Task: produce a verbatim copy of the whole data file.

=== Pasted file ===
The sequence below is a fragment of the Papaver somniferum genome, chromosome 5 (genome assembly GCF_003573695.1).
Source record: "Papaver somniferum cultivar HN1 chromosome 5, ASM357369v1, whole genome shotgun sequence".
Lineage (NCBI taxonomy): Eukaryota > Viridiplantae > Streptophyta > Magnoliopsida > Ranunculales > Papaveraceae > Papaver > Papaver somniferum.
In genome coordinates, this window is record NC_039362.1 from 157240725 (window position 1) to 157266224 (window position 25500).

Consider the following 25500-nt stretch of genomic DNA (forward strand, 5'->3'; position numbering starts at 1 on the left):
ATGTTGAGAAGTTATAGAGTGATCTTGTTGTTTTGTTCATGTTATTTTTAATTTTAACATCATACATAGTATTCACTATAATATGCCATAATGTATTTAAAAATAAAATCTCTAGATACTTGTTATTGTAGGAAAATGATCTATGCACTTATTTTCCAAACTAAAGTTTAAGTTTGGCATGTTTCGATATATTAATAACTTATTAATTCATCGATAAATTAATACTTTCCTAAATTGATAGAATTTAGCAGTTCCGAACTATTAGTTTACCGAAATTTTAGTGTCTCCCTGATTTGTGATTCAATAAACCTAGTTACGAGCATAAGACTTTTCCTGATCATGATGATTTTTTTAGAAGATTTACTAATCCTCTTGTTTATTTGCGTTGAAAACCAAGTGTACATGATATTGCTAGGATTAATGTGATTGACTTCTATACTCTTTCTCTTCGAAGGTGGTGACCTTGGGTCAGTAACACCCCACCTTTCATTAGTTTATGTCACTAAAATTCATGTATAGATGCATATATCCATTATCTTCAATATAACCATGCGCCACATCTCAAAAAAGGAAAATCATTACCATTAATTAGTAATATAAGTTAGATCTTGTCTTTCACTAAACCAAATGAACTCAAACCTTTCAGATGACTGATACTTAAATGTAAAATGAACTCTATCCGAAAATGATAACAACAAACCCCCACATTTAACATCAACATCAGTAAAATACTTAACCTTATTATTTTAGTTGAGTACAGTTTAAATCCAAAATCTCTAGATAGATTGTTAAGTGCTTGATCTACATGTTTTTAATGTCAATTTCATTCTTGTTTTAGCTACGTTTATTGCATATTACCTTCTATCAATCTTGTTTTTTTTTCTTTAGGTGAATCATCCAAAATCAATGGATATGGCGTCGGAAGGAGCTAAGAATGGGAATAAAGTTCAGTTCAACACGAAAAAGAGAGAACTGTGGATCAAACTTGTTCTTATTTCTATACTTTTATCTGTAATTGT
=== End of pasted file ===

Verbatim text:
The sequence below is a fragment of the Papaver somniferum genome, chromosome 5 (genome assembly GCF_003573695.1).
Source record: "Papaver somniferum cultivar HN1 chromosome 5, ASM357369v1, whole genome shotgun sequence".
Lineage (NCBI taxonomy): Eukaryota > Viridiplantae > Streptophyta > Magnoliopsida > Ranunculales > Papaveraceae > Papaver > Papaver somniferum.
In genome coordinates, this window is record NC_039362.1 from 157240725 (window position 1) to 157266224 (window position 25500).

Consider the following 25500-nt stretch of genomic DNA (forward strand, 5'->3'; position numbering starts at 1 on the left):
ATGTTGAGAAGTTATAGAGTGATCTTGTTGTTTTGTTCATGTTATTTTTAATTTTAACATCATACATAGTATTCACTATAATATGCCATAATGTATTTAAAAATAAAATCTCTAGATACTTGTTATTGTAGGAAAATGATCTATGCACTTATTTTCCAAACTAAAGTTTAAGTTTGGCATGTTTCGATATATTAATAACTTATTAATTCATCGATAAATTAATACTTTCCTAAATTGATAGAATTTAGCAGTTCCGAACTATTAGTTTACCGAAATTTTAGTGTCTCCCTGATTTGTGATTCAATAAACCTAGTTACGAGCATAAGACTTTTCCTGATCATGATGATTTTTTTAGAAGATTTACTAATCCTCTTGTTTATTTGCGTTGAAAACCAAGTGTACATGATATTGCTAGGATTAATGTGATTGACTTCTATACTCTTTCTCTTCGAAGGTGGTGACCTTGGGTCAGTAACACCCCACCTTTCATTAGTTTATGTCACTAAAATTCATGTATAGATGCATATATCCATTATCTTCAATATAACCATGCGCCACATCTCAAAAAAGGAAAATCATTACCATTAATTAGTAATATAAGTTAGATCTTGTCTTTCACTAAACCAAATGAACTCAAACCTTTCAGATGACTGATACTTAAATGTAAAATGAACTCTATCCGAAAATGATAACAACAAACCCCCACATTTAACATCAACATCAGTAAAATACTTAACCTTATTATTTTAGTTGAGTACAGTTTAAATCCAAAATCTCTAGATAGATTGTTAAGTGCTTGATCTACATGTTTTTAATGTCAATTTCATTCTTGTTTTAGCTACGTTTATTGCATATTACCTTCTATCAATCTTGTTTTTTTTTCTTTAGGTGAATCATCCAAAATCAATGGATATGGCGTCGGAAGGAGCTAAGAATGGGAATAAAGTTCAGTTCAACACGAAAAAGAGAGAACTGTGGATCAAACTTGTTCTTATTTCTATACTTTTATCTGTAATTGT